Verlasso Brings “Harmoniously Raised” Salmon to Portland


The world of sustainable seafood has seen a great many innovations to supply product that is both healthy and eco-friendly. Verlasso is one such company that has its sight set on raising salmon. According to their mission statement, they want “to provide premium quality fish while continually improving farming, for our health and the environment’s health.” Sounds pretty reasonable. So how do they do this?

Starting with the eggs, the Atlantic salmon are raised and harvested entirely on site. They tanks use only 1 percent of the water used by traditional flow-through systems to produce the same amount of fish. As the water is continuously re-circulated, it captures wastes and ensures freshness. 

Once the fish develops in salt-water, the company says that it has plenty of room to move around in the tanks. Naturally, no antibiotics or growth hormones are used. They also harvest the fish earlier, so that they further reduce the chance for disease associated with older fish. Once harvested, the fish are filleted and shipped within 24 hours to ensure peak freshness.

The company recently launched their product at Zupan’s Markets, Portland’s leading family owned and operated grocery concept. The supermarket is known for its for its fresh, hand-picked, high-quality grocery items so sourcing from Verlasso is a no-brainer for them.

There are several factors that sets Verlasso salmon apart. One of their most significant innovation is the use of 75 percent fewer feeder fish to produce healthy salmon rich in Omega-3s. Usually farmed salmon get their Omega-3s from their diets which come from wild-caught feeder fish which puts a strain on the oceans.  However working with AquaChile and Dupont, Verlasso has created a new diet that only requires one kilogram of wild fish per kilogram of salmon.

The salmon farm is located in the waters of Southern Patagonia that are cold and away from industrial development, thereby making the meat free from PCBs and heavy metals. Verlasso salmon are allowed to swim freely, thereby resulting in a leaner fish. As the pens are not overcrowded, impact on the local eco-system is also reduced. Finally, Verlasso is able to account for every stage of the salmon’s life thereby ensuring integrity and adequate quality control.

Verlasso wants to be a driving force is sustainable aquaculture, which is why they are following a model that is “in balance with Nature.” Their standards are guided by WWF to ensure maximum sustainability. The salmon is currently available in New York and now with the introduction in Portland, the availability is said to grow. Salmon is one of the most popular seafood items and with many restaurants trying to become more sustainable, this may be the company to look out for. With talks of introducing GM-salmon on the rise, encouraging sustainable aquaculture is even more important and Verlasso may well be one of those companies leading the way.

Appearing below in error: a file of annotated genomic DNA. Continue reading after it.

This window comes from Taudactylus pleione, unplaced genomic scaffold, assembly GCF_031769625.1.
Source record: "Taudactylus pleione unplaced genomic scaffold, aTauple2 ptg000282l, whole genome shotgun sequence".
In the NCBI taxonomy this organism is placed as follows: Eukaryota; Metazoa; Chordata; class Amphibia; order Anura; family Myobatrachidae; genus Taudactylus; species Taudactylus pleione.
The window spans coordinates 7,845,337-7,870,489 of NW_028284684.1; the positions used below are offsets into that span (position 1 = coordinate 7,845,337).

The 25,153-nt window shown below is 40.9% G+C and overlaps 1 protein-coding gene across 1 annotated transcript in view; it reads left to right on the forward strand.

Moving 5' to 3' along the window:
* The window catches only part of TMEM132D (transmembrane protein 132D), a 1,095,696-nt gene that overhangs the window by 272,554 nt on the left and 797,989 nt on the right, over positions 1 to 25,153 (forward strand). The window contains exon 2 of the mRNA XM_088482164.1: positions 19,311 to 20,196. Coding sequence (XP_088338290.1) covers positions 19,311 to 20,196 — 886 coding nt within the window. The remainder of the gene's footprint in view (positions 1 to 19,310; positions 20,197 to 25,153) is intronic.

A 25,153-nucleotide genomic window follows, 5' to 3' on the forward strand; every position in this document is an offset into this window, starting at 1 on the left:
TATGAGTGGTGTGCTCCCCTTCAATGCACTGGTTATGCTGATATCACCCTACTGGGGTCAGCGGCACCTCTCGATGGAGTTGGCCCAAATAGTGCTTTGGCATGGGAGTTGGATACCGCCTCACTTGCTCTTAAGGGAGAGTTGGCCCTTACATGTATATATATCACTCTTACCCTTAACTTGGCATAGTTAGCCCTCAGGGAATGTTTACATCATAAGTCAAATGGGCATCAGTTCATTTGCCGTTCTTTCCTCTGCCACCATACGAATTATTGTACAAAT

Akhila is the Founding Director of GreenDen Consultancy which is dedicated to offering business analysis, reporting and marketing solutions powered by sustainability and social responsibility. Based in the US, Europe, and India, the GreenDen's consultants share the best practices and innovation from around the globe to achieve real results. She has previously written about CSR and ethical consumption for Justmeans and hopes to put a fresh spin on things for this column. As an IEMA certified CSR practitioner, she hopes to highlight a new way of doing business. She believes that consumers have the immense power to change 'business as usual' through their choices. She is a Graduate in Molecular Biology from the University of Glasgow, UK and in Environmental Management and Law. In her free-time she is a voracious reader and enjoys photography, yoga, travelling and the great outdoors. She can be contacted via Twitter @aksvi and also

2 responses

  1. Farming salmon is hopelessly pathetic compared to saving and restoring wild salmon. Whatever the trimmings.

    Please don’t fall for this greenwashing.

    Support wild salmon, in the rivers, the oceans, and at sustainable harvest levels, on the plate.

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